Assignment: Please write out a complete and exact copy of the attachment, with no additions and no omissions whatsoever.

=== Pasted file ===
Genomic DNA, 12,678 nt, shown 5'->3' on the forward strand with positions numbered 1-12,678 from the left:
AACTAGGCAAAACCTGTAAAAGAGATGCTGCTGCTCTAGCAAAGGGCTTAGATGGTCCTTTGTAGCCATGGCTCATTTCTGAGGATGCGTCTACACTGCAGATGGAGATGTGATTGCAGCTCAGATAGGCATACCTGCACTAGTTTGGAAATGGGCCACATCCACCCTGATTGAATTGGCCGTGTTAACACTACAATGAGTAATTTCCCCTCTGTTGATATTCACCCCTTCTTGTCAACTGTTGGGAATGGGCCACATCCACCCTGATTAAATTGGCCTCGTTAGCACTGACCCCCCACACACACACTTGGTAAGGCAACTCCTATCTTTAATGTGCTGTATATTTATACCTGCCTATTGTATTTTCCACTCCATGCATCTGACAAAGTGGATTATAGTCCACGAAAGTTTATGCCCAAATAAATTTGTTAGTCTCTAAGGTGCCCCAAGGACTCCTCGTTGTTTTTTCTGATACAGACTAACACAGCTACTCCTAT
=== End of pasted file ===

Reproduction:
Genomic DNA, 12,678 nt, shown 5'->3' on the forward strand with positions numbered 1-12,678 from the left:
AACTAGGCAAAACCTGTAAAAGAGATGCTGCTGCTCTAGCAAAGGGCTTAGATGGTCCTTTGTAGCCATGGCTCATTTCTGAGGATGCGTCTACACTGCAGATGGAGATGTGATTGCAGCTCAGATAGGCATACCTGCACTAGTTTGGAAATGGGCCACATCCACCCTGATTGAATTGGCCGTGTTAACACTACAATGAGTAATTTCCCCTCTGTTGATATTCACCCCTTCTTGTCAACTGTTGGGAATGGGCCACATCCACCCTGATTAAATTGGCCTCGTTAGCACTGACCCCCCACACACACACTTGGTAAGGCAACTCCTATCTTTAATGTGCTGTATATTTATACCTGCCTATTGTATTTTCCACTCCATGCATCTGACAAAGTGGATTATAGTCCACGAAAGTTTATGCCCAAATAAATTTGTTAGTCTCTAAGGTGCCCCAAGGACTCCTCGTTGTTTTTTCTGATACAGACTAACACAGCTACTCCTAT